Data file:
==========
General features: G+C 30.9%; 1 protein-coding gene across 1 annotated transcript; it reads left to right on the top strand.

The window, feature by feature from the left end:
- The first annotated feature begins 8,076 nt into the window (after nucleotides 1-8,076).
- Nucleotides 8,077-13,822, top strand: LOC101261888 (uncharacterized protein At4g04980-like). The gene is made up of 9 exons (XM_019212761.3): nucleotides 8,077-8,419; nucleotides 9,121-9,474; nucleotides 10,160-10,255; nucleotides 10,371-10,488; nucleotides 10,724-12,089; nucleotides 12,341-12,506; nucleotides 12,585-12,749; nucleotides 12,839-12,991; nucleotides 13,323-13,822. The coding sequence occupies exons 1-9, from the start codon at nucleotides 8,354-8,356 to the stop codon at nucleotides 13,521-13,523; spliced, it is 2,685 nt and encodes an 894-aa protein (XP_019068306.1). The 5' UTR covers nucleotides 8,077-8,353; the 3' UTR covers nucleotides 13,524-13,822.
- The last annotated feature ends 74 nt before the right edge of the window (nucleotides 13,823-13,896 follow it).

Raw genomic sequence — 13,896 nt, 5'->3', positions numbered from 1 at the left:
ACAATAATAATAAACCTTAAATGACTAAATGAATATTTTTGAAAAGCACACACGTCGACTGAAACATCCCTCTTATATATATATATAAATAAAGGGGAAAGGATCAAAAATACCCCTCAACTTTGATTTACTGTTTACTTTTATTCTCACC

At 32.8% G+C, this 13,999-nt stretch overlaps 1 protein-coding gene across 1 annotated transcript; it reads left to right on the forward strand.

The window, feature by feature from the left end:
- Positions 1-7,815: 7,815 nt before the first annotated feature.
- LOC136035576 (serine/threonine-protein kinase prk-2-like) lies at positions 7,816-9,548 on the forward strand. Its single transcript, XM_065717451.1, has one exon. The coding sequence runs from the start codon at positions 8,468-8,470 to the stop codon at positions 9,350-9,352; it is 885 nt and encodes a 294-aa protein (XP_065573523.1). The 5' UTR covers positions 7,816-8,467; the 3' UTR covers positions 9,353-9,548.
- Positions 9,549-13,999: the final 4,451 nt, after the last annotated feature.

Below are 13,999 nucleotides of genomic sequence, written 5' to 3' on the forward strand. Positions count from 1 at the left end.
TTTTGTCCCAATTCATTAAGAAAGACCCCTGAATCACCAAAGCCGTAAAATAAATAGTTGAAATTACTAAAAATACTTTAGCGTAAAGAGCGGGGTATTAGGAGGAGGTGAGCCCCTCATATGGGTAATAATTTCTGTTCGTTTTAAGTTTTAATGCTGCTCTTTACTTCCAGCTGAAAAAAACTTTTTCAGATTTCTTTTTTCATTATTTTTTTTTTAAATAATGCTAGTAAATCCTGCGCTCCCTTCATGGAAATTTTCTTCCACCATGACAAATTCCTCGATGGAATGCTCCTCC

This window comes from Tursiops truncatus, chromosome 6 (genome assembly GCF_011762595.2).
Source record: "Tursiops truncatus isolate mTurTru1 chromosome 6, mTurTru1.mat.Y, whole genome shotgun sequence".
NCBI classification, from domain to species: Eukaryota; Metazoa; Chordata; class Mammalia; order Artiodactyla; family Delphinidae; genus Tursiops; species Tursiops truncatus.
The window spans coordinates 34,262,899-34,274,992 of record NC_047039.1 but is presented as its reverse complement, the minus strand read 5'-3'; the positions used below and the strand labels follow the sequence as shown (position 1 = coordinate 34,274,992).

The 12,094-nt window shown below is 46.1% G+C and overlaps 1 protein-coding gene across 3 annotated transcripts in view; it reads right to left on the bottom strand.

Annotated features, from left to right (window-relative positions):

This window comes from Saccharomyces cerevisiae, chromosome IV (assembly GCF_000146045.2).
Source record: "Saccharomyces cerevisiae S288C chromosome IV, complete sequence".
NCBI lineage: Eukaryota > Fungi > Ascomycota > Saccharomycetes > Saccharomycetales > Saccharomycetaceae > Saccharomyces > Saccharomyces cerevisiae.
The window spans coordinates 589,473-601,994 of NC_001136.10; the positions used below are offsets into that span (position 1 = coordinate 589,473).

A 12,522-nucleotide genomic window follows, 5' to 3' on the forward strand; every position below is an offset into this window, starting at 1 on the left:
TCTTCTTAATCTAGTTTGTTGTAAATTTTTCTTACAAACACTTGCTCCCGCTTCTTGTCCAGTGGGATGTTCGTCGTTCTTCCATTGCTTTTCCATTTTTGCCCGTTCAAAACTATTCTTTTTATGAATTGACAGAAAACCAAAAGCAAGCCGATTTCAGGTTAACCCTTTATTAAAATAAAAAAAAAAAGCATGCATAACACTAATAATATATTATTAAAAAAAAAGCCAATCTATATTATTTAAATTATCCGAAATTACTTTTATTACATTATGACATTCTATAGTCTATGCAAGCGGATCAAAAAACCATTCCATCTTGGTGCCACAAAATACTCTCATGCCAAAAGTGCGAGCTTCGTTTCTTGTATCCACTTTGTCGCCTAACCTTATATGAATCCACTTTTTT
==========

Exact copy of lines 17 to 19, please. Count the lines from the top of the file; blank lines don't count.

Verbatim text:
NCBI classification, from domain to species: Eukaryota; Metazoa; Chordata; class Mammalia; order Artiodactyla; family Delphinidae; genus Tursiops; species Tursiops truncatus.
The window spans coordinates 34,262,899-34,274,992 of record NC_047039.1 but is presented as its reverse complement, the minus strand read 5'-3'; the positions used below and the strand labels follow the sequence as shown (position 1 = coordinate 34,274,992).

The 12,094-nt window shown below is 46.1% G+C and overlaps 1 protein-coding gene across 3 annotated transcripts in view; it reads right to left on the bottom strand.